A couple of weeks ago I dropped Mr S off in Shepton Mallet to start his weekend away with friends exhibiting a large model railway layout. As I knew it was market day there, I went down to see what was on offer. There were only a few market stalls, but I spied one with plants. There were some bare-rooted fruit bushes, all well labelled, and with their root balls very nicely taped up in small bags with soil around them. I found the stall holder very helpful, giving me advice on the best fruit for the area.
These bushes had been grown in Norfolk. He had a variety of fruit bushes and trees. When I asked about the variety he would recommend for my small garden he suggested Ben Sarek and found me two very sturdy plants.
A few months ago I had been researching which varieties to grow and this is one of the recent introductions and is compact , and self fertile. What I like is that Ben Sarek is early fruiting, frost and mildew resistant, and has good yields of large berries.
Today the sun has been shining, it hasn't rained, and I felt the pull of the outdoors. After half an hour or so of weeding, my eye fell on the plants standing up by the water-but. Each plant has been carefully planted in a deep hole, and the soil as it was returned around the roots, mixed with well matured compost and fish, blood and bone. It was very nearly dark when I finished, but my little camera still coped with the low light.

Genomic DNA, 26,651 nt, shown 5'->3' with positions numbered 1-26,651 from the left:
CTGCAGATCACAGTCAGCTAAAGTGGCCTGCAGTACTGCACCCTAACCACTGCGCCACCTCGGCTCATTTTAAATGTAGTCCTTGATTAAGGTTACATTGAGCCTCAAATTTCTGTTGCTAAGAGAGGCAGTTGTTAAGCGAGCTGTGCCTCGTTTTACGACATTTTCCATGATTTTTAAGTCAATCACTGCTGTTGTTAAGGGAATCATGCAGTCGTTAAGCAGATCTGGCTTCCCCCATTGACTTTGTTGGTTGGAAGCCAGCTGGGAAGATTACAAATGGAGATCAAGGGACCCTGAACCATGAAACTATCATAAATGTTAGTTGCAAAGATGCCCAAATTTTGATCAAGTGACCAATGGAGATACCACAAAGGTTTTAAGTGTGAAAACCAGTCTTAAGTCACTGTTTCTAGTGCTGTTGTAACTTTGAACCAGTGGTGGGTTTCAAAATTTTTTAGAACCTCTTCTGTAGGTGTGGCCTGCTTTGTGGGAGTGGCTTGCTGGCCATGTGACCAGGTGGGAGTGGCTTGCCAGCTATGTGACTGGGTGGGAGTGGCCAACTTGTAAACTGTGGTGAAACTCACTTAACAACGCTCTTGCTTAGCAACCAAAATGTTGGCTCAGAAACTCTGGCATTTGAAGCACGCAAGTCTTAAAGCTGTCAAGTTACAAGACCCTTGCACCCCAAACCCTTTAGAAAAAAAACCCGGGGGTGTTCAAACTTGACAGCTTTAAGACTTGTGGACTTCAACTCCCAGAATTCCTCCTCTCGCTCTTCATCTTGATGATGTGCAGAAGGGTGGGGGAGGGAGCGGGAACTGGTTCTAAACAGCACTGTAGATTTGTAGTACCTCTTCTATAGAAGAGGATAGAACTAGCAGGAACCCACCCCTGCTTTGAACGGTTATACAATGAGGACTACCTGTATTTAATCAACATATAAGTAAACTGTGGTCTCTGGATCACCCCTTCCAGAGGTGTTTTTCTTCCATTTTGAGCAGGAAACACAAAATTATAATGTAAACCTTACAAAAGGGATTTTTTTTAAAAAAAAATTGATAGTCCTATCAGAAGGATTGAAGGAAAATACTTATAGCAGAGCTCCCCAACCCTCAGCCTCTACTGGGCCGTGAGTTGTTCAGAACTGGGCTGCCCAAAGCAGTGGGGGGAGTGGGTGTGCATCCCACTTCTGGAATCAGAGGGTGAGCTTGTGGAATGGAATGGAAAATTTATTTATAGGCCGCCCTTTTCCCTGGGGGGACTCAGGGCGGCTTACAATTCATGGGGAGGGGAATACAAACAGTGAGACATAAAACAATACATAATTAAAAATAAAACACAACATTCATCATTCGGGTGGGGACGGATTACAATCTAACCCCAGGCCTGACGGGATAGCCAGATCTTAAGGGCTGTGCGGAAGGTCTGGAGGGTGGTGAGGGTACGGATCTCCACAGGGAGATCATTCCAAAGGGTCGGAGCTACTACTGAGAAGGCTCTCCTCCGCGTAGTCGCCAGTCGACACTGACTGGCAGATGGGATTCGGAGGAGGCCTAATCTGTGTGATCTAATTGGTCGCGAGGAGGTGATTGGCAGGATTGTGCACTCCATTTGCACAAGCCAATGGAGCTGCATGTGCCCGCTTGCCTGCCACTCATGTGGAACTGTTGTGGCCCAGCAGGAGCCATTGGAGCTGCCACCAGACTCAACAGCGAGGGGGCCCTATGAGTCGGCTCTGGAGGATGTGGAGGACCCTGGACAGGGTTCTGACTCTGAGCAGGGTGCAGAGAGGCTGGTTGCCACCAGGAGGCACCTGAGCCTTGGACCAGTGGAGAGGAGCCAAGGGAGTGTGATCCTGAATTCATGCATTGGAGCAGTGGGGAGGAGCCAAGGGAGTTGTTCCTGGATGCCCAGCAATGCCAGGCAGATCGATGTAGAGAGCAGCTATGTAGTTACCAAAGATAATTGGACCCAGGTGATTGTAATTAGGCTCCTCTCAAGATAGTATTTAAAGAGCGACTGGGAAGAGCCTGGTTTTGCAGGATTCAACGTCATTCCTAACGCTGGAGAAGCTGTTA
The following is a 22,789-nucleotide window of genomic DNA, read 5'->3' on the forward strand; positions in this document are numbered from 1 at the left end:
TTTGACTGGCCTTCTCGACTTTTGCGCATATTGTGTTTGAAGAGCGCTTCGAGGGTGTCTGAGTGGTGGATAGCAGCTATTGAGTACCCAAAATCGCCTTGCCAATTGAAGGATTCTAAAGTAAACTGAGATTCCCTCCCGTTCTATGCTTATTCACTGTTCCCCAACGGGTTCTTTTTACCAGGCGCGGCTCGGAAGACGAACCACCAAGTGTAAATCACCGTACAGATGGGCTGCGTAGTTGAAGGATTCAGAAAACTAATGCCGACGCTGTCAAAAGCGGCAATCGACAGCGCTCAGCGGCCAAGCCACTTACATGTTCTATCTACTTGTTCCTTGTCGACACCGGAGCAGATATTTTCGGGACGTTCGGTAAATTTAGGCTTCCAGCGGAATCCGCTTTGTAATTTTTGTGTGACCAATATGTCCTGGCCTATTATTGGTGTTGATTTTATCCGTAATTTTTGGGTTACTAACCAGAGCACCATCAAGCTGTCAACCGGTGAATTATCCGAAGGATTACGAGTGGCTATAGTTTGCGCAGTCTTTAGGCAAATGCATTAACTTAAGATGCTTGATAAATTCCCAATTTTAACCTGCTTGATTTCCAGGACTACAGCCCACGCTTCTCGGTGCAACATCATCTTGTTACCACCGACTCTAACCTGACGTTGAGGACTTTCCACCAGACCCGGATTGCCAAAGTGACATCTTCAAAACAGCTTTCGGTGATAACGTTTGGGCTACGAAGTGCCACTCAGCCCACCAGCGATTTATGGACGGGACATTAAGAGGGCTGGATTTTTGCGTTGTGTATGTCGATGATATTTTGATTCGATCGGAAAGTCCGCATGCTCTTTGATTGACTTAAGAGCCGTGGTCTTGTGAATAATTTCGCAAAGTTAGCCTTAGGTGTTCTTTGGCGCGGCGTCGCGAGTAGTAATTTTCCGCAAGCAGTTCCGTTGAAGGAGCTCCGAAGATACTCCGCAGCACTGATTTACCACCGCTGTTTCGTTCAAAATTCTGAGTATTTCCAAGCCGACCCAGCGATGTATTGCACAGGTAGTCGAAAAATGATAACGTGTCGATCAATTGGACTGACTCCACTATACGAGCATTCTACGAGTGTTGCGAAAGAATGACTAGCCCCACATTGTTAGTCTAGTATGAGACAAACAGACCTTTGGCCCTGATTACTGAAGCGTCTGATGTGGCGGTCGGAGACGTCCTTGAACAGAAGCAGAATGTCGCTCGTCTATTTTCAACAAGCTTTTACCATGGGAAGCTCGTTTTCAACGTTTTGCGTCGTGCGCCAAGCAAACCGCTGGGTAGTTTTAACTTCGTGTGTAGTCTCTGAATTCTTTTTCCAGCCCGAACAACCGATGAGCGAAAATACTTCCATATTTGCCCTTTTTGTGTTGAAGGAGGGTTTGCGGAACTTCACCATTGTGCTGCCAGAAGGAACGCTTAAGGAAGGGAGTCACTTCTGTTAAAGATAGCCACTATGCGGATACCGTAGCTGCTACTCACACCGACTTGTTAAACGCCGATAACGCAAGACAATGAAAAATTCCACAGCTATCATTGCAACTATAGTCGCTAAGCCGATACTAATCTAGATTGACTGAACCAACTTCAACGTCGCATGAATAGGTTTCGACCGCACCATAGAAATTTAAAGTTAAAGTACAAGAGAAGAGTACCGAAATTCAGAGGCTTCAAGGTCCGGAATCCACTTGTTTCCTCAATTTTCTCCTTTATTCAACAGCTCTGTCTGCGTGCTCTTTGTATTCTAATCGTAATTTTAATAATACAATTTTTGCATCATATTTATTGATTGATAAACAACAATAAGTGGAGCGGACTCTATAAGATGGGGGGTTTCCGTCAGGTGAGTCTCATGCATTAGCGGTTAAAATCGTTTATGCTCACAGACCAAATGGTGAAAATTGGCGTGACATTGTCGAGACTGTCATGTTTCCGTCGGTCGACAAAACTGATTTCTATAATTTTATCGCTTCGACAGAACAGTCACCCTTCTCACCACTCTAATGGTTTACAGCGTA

In all my gardens and also when I had an allotment, I have planted blackcurrants. They are a fabulous fruit to have, and each bush can yield a few pounds. Even when I was without fruit for a season or two, I managed to find some lovely fruit for preserving. One of my favourite deserts although quite simple is poached pears and blackcurrants.
Mr S's choice preserve by far is Blackcurrant Jam. When we went together to pick some at a pick your own farm, he realised just how hard work they are to pick...and hence the price in the shops.
And now for the hard to bear pruning regime, which entails cutting these lovely little twigs with their promising buds down to about two inches above ground. I was really hoping to find some way of keeping some stems and hence fruit this season. I did leave a couple of bushes like this in my last garden, but the hard pruned ones did perform the best. Tomorrow I shall go out, and prune them hard, and as the stems look so healthy, will try rooting them for additional plants.
Here is to 2019 when I hope to pick the first blackcurrants!